We continue with an article by David Burns of Lullabot about Renovate, a tool that can automate your Drupal updates and thus help you to very efficiently manage software updates for all your websites.

David starts off by explaining why automating updates is so beneficial, with the key advantage of the amount of time saved as opposed to doing these updates manually. As he states: “Having Renovate (properly configured) is like having an extra developer on your team.”

He also breaks down the tool and its setup in a bit more detail, as well as two other similar options that have not worked as well for Lullabot. Finally, he shares their preferences and configuration for Renovate.

Read more about automating Drupal updates with Renovate


Drupal 10 Single Directory Components + Storybook

Another interesting article from December that we wanted to feature comes from freelance Drupal developer Albert Skibinski who wrote about integrating Drupal 10 single directory components (SDC) with Storybook, a front-end workshop for UI development. This article is a follow-up to one from 2019, when Drupal 8 was the current version and SDC had not yet been a thing in Drupal.

Single Directory Components have been available since Drupal 10.1 as an experimental module and can be integrated with Storybook by using Vite as a builder. Albert’s article covers the entire process, from setting up Storybook with Vite, to the Twig setup, the configurations for both Vite and Storybook, and to finally creating a component.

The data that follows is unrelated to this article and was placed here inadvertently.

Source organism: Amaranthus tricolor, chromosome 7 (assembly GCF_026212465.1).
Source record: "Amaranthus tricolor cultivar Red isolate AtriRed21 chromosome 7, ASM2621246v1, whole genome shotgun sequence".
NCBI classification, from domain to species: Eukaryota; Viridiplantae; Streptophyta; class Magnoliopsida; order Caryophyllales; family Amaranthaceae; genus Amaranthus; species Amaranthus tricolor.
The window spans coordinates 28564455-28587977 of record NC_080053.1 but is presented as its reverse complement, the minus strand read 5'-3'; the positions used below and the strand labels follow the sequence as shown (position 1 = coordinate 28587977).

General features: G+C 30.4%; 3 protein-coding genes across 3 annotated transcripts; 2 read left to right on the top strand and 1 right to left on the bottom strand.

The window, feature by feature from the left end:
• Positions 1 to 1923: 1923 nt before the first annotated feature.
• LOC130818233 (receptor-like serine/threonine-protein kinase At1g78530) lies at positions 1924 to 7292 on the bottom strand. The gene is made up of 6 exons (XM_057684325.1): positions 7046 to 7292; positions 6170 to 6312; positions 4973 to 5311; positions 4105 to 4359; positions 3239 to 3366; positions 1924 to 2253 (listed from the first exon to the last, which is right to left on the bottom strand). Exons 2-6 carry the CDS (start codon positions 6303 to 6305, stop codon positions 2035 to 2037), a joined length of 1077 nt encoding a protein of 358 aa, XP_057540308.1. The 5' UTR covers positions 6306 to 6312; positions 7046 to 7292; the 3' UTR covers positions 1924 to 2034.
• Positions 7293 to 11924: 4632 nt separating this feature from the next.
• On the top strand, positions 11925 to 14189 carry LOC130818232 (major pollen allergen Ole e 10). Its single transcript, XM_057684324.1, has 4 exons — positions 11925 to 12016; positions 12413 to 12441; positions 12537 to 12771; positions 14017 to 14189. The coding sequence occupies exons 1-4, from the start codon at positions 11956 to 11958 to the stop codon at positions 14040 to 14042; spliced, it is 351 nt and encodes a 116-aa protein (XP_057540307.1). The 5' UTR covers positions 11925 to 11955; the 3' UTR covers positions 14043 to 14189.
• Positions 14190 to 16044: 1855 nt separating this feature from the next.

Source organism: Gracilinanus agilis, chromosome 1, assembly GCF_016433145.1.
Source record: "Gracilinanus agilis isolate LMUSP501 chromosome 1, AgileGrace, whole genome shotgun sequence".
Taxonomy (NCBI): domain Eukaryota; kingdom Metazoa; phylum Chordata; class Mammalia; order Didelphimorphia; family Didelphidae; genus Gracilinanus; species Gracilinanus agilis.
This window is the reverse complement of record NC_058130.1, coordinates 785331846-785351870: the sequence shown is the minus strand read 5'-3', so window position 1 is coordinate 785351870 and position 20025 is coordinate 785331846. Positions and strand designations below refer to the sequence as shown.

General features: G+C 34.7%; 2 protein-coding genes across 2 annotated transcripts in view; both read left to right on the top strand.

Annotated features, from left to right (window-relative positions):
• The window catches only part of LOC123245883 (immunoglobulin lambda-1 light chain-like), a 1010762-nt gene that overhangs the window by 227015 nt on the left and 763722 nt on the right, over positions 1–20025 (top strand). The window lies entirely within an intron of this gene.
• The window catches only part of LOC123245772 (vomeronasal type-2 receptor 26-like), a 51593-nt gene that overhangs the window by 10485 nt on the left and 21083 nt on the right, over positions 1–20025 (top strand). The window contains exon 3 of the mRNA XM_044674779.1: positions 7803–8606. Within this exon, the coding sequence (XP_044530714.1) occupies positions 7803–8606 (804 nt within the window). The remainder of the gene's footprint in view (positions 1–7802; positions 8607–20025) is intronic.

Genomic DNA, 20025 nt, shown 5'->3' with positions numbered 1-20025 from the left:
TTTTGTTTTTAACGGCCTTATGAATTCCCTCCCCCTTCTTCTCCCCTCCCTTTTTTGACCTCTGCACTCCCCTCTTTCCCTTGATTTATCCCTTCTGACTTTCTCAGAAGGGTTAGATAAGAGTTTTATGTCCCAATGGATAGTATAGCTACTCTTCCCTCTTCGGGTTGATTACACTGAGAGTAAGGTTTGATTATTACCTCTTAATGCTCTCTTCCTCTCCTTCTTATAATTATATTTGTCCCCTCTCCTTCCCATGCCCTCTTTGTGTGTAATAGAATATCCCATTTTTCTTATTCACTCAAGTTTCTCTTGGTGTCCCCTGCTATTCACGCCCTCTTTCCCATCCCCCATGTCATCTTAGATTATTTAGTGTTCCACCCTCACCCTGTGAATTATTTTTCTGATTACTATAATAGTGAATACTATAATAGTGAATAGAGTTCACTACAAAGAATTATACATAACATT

Read more about integrating Drupal 10 SDC with Storybook


Driven by Community; Not by VC Funds: Andrew Berry on What Differentiates Drupal from SaaS Offerings

Moving on, we have an interview with Lullabot’s Director of Technology Andrew Berry, from Kazima Abbas of The Drop Times. In the interview, Andrew recalls his first experience with Drupal and how it was Drupal’s open-source nature that drew him in, as that forces it to constantly compete with itself, in contrast with proprietary SaaS platforms with vendor lock-in.

Andrew also talks about Evolve Drupal and last year’s event in Toronto, his own contributions to the Drupal project, and shares some of Lullabot’s work and success stories. He closes with his thoughts on the current state of Drupal and in which directions the platforms will evolve.

Read the full interview with Andrew Berry


The new old: Jamstack and MACH's journey towards traditional CMS concepts

We conclude our selection for December with a great article from Dries about the Jamstack and how it has evolved since its original inception alongside other important web architecture trends.

As Dries highlights, one of the most notable trends in Jamstack’s evolution is how it has begun to embrace more traditional CMS features, with the leading Jamstack platform Netlify now moving towards the term “composable web platform".

Another related concept that the article covers is MACH architecture and how it, too, could benefit from traditional CMS features. We really like Dries’s conclusion to all this: while initially, the paths of these different web architecture approaches seemed to diverge, they are now starting to converge.

Read more about the evolution of Jamstack & MACH


Four skyscrapers converging in the sky

We hope you enjoyed revisiting our top picks from last month. We have a lot more content on Drupal, leadership and more coming out soon – stay tuned!